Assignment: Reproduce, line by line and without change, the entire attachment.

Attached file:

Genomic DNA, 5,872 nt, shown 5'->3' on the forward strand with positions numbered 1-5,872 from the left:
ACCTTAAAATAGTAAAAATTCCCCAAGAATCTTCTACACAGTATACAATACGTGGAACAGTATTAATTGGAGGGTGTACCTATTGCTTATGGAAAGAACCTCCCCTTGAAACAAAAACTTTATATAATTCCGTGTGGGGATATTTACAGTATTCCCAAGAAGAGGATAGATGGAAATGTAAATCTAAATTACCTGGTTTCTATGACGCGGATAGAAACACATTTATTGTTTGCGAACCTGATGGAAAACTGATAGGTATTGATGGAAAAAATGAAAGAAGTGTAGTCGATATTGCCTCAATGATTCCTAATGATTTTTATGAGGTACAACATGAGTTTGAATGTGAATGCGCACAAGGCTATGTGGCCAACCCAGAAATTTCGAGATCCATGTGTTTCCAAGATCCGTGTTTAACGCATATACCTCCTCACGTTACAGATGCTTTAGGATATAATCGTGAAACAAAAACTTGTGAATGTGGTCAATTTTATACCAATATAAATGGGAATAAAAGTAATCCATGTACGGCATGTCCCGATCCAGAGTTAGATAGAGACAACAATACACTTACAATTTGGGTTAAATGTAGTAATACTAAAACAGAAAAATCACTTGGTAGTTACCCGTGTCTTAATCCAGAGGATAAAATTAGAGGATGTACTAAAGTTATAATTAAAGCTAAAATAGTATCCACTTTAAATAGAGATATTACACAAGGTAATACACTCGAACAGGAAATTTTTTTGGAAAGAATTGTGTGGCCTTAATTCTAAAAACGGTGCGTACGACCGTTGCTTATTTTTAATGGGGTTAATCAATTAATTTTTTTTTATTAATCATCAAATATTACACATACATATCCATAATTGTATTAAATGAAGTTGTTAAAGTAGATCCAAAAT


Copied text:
Genomic DNA, 5,872 nt, shown 5'->3' on the forward strand with positions numbered 1-5,872 from the left:
ACCTTAAAATAGTAAAAATTCCCCAAGAATCTTCTACACAGTATACAATACGTGGAACAGTATTAATTGGAGGGTGTACCTATTGCTTATGGAAAGAACCTCCCCTTGAAACAAAAACTTTATATAATTCCGTGTGGGGATATTTACAGTATTCCCAAGAAGAGGATAGATGGAAATGTAAATCTAAATTACCTGGTTTCTATGACGCGGATAGAAACACATTTATTGTTTGCGAACCTGATGGAAAACTGATAGGTATTGATGGAAAAAATGAAAGAAGTGTAGTCGATATTGCCTCAATGATTCCTAATGATTTTTATGAGGTACAACATGAGTTTGAATGTGAATGCGCACAAGGCTATGTGGCCAACCCAGAAATTTCGAGATCCATGTGTTTCCAAGATCCGTGTTTAACGCATATACCTCCTCACGTTACAGATGCTTTAGGATATAATCGTGAAACAAAAACTTGTGAATGTGGTCAATTTTATACCAATATAAATGGGAATAAAAGTAATCCATGTACGGCATGTCCCGATCCAGAGTTAGATAGAGACAACAATACACTTACAATTTGGGTTAAATGTAGTAATACTAAAACAGAAAAATCACTTGGTAGTTACCCGTGTCTTAATCCAGAGGATAAAATTAGAGGATGTACTAAAGTTATAATTAAAGCTAAAATAGTATCCACTTTAAATAGAGATATTACACAAGGTAATACACTCGAACAGGAAATTTTTTTGGAAAGAATTGTGTGGCCTTAATTCTAAAAACGGTGCGTACGACCGTTGCTTATTTTTAATGGGGTTAATCAATTAATTTTTTTTTATTAATCATCAAATATTACACATACATATCCATAATTGTATTAAATGAAGTTGTTAAAGTAGATCCAAAAT